Ashimwe on her new role as patient representative of World Thrombosis steering committee

Christine Ashimwe speaks about her new role as patient representative of the World Thrombosis Day (WTD) Steering Committee. Courtesy.

Christine Ashimwe, founder of Rwanda Clot Awareness Network (RCAN), was early this month, appointed as the inaugural patient representative of the World Thrombosis Day (WTD) Steering Committee by The International Society on Thrombosis and Haemostasis (ISTH).

Beverley Hunt, WTD Steering Committee Chair described Ashimwe as “a tireless advocate and change maker for thrombosis awareness”. She will serve a two-year term on the Steering Committee, with the option for an additional two-year renewal. 

Her inaugural position will involve advocating for patient requirements globally and be able to raise the issues that patients on the International Society on Thrombosis and Haemostasis are facing.

“It’s something that I think is going to benefit patients a lot,” she said of her new role, “because sometimes the International society of thrombosis and haemostasis tends to look at the research and awareness part forgetting the support that the patients or the people that have already recovered and been affected by thrombosis have.”

 She adds that it is unusual for someone who has suffered a clot to go back to their pre-clot lifestyle, as they tend to have aches and pain in different body parts, and could be  frightened at any slight change in their body, because they think that the clot has returned.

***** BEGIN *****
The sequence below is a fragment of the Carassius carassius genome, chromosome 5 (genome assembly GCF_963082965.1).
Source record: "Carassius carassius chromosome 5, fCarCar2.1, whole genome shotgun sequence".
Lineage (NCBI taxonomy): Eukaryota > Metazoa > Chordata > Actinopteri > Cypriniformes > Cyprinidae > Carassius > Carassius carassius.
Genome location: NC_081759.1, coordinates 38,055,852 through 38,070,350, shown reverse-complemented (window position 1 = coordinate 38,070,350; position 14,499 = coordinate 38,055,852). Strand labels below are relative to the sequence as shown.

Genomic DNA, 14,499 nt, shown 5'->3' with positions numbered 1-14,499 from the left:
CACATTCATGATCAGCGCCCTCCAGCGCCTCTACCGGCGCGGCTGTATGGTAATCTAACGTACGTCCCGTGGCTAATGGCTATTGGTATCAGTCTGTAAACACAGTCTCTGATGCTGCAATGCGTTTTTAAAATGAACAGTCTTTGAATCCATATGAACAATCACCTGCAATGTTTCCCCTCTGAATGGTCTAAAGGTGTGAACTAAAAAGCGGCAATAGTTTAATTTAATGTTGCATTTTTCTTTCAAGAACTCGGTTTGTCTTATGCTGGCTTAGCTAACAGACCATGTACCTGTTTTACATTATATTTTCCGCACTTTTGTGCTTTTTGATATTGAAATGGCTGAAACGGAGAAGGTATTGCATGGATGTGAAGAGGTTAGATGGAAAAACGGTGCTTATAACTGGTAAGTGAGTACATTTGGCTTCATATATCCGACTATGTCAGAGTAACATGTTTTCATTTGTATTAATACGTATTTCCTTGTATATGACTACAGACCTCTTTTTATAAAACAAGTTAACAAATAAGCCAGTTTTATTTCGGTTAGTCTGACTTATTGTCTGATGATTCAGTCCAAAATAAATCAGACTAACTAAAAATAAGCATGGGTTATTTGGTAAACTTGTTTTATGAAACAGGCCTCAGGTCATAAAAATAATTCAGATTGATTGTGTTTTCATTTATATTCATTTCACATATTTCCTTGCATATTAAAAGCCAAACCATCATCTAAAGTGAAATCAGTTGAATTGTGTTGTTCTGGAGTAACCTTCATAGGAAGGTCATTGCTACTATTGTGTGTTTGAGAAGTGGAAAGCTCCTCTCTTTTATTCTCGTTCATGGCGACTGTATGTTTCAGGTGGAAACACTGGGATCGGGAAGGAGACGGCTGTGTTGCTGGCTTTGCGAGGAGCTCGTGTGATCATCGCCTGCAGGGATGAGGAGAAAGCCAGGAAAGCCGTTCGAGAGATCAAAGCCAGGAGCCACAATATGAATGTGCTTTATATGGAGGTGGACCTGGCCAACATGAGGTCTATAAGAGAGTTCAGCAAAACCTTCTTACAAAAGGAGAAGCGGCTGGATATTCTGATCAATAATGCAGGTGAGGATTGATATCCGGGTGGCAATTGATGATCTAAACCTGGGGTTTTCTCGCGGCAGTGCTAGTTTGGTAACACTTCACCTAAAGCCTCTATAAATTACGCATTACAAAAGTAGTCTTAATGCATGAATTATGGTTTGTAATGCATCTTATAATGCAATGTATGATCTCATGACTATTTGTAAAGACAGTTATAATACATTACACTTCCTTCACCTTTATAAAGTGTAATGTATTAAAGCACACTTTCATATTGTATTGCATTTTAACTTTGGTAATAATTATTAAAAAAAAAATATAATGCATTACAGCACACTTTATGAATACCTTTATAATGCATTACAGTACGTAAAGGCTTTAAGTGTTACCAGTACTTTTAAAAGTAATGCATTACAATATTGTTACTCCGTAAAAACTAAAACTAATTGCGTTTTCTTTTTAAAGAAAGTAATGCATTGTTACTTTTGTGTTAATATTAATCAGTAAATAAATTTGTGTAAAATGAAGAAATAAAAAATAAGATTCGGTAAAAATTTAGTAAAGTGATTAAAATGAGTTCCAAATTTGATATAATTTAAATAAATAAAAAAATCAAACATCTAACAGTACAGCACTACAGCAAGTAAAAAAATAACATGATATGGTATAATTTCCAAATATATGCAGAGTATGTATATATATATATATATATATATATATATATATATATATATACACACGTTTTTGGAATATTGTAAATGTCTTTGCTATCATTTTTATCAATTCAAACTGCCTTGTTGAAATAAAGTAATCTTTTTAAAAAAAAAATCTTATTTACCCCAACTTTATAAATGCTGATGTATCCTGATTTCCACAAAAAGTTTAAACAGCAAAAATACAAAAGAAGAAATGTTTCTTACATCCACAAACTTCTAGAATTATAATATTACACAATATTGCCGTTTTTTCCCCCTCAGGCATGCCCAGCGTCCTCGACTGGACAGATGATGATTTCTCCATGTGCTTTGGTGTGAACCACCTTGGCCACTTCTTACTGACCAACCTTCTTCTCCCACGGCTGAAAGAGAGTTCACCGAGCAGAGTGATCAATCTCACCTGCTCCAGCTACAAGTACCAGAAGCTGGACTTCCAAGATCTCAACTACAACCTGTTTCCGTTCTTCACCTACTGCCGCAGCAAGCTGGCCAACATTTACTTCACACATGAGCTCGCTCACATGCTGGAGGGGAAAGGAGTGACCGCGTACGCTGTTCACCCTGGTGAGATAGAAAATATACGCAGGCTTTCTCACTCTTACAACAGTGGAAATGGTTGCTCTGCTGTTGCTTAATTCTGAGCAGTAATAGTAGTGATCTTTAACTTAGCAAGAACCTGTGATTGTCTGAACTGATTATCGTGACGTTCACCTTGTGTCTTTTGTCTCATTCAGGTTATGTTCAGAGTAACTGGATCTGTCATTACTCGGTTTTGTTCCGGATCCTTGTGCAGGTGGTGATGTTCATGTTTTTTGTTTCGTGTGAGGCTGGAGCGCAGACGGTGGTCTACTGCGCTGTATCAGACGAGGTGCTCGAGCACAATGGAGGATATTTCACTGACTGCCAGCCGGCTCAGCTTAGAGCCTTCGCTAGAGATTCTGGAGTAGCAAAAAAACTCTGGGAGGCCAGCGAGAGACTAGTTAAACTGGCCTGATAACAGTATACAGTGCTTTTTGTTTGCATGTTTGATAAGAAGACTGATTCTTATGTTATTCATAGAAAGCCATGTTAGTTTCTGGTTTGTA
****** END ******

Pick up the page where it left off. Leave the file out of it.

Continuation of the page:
For her, there is need to come up with very good polices that could help patients be able to get advocacy and for their voices to be heard.

Ashimwe will be attending the first meeting in July at a committee that has been mostly made up of haematologists, making it the first time that they are going to have a patient voice on the table.

“I think that I will be able to bring about some change in terms of how policies were discussed and what kind of policies are discussed during those meetings especially because some patients don’t raise some of the concerns they have with the doctors that were on those committees. Now that I can use my experience with a track history of blood clots I think patient groups are going to open up to me.

I am member of different patient groups from the US, UK and we need to put up patient groups in Africa, for their voices to be heard and for their concerns to be raised,” she said.

 She added that one of the concerns, crucial to deal with is treatment, which is very expensive for patients in the sub Saharan Africa.

“If we manage to have pharmaceutical companies that sponsor International society of thrombosis and haemostasis coming on board and be able to lower the price, I think all patients globally will be able to benefit from that,” she said.

She revealed that her other plan is to put in place policies for patients to be able to get the care they need especially in cases where patients have had a clot for a long period of time, as there is a tendency that these doctors will get used to the person, not pay attention, and in some cases lives are lost.

She also hopes that a policy will be put in place where thrombosis that is usually camouflaged into another disease can be tracked.

“We need to put clear and strict measures as a policy with World Health Organisation to know that much as it is a non-communicable disease, it is killing many people, and that other non-communicable diseases have a connection to how your blood can clot,” she said.

Recognized on October 13, WTD focuses attention on the often overlooked and misunderstood condition of thrombosis.

With thousands of educational events in countries around the world and a global reach of more than 3 billion each year, the campaign and its partners place a global spotlight on thrombosis as an urgent and growing health problem.


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